Coniferous forests, especially where large crops of spruce and tamarack cones can be found.Back to top
Conifer seeds, especially spruce and tamarack.Back to top
Open cup of twigs, grass stems, lichens or birch bark; lined with rootlets, lichen, bark shreds, hair, and cocoons. Well concealed in dense cover on branches of coniferous tree.
|Clutch Size:||2-5 eggs|
|Egg Description:||Bluish green to white with dark spots or blotches around large end.|
|Condition at Hatching:||Helpless and naked.|
Hangs on cones and extracts seeds with oddly-shaped bill. Feeds in flocks. Takes grit and salt from roadsBack to top
White-winged Crossbill populations are difficult to estimate as they can be abundant in some areas in some years, but absent the next. It appears that though populations may be increasing in some areas, in other places there are declines. Overall populations appear to have been stable between 1966 and 2015, according to the North American Breeding Bird Survey. Partners in Flight estimates a global breeding population of 50 million with 21% spending part of the year in the U.S., and 42% in Canada. The species rates a 7 out of 20 on the Continental Concern Score and is not on the 2016 State of North America's Birds' Watch List.Back to top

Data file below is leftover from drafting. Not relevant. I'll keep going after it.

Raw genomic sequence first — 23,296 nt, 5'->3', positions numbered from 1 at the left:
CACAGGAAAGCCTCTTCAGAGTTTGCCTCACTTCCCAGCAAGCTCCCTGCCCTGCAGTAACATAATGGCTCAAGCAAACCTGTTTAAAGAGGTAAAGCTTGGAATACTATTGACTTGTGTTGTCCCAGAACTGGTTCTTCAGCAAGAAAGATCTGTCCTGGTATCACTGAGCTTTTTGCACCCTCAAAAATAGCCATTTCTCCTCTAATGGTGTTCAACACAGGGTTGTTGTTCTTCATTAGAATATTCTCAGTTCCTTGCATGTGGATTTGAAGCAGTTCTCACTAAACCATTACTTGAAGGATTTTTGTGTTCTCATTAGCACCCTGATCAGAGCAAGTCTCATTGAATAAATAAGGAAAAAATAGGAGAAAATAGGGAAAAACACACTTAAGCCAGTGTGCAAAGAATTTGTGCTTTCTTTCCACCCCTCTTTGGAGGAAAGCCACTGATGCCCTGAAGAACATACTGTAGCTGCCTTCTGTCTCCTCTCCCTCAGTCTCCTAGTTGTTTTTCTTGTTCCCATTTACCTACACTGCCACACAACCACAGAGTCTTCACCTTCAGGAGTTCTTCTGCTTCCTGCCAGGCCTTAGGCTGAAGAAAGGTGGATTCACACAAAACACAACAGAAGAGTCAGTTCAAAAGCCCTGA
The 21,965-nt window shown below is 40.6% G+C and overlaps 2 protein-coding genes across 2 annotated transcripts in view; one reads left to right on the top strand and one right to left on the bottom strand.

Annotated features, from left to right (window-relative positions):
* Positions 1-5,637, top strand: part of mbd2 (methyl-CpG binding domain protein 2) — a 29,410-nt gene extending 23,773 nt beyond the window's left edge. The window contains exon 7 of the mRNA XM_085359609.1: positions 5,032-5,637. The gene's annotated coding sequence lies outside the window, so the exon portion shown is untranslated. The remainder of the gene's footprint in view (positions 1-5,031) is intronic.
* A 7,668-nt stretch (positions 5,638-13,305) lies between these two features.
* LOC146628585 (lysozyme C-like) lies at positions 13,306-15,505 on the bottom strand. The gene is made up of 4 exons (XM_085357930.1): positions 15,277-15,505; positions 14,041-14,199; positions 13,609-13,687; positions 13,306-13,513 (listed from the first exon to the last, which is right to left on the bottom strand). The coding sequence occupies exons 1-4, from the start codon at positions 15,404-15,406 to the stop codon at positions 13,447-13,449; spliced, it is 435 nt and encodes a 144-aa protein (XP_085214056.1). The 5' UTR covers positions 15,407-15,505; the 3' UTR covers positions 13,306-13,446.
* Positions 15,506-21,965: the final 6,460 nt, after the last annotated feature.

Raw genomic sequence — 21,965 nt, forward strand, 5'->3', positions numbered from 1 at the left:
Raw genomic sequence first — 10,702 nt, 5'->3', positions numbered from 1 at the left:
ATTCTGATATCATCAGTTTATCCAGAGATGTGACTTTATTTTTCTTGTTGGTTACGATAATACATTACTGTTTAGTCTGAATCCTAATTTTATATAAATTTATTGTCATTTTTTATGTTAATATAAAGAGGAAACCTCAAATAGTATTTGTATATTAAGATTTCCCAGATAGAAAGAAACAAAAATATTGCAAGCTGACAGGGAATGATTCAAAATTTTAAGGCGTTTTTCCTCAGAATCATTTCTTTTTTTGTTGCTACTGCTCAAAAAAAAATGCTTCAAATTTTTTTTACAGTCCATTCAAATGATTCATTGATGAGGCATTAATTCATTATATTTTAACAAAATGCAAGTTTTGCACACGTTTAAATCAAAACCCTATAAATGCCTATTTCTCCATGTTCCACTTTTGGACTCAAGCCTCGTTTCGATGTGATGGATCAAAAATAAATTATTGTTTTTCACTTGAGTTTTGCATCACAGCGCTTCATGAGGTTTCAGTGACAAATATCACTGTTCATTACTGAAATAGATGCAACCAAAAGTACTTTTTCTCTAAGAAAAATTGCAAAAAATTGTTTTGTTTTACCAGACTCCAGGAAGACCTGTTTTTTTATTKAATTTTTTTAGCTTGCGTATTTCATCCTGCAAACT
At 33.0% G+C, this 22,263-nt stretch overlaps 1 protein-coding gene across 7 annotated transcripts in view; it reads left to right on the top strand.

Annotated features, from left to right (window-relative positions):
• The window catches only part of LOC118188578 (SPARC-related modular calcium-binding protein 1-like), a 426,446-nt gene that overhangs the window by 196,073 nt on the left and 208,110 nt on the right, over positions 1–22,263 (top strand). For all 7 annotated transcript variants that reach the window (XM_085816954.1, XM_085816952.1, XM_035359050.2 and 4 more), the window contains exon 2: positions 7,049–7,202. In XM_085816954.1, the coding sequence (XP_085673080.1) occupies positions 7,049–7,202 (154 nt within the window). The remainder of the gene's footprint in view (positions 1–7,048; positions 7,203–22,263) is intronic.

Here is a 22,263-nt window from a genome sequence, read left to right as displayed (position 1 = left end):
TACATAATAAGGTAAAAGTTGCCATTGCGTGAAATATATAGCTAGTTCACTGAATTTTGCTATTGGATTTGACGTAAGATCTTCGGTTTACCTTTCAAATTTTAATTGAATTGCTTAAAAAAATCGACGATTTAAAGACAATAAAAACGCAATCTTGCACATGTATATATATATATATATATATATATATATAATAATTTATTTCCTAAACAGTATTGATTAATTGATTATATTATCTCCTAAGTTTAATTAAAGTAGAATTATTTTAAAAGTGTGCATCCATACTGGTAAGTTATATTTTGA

Benkman, Craig W. 2012. White-winged Crossbill (Loxia leucoptera), version 2.0. In The Birds of North America (P. G. Rodewald, editor). Cornell Lab of Ornithology, Ithaca, New York, USA.
Partners in Flight (2017). Avian Conservation Assessment Database. 2017.
Sauer, J. R., D. K. Niven, J. E. Hines, D. J. Ziolkowski, Jr., K. L. Pardieck, J. E. Fallon, and W. A. Link (2017). The North American Breeding Bird Survey, Results and Analysis 1966–2015. Version 2.07.2017. USGS Patuxent Wildlife Research Center, Laurel, MD, USA.
Sibley, D. A. (2014). The Sibley guide to birds, second edition. Alfred A. Knopf, New York, USA.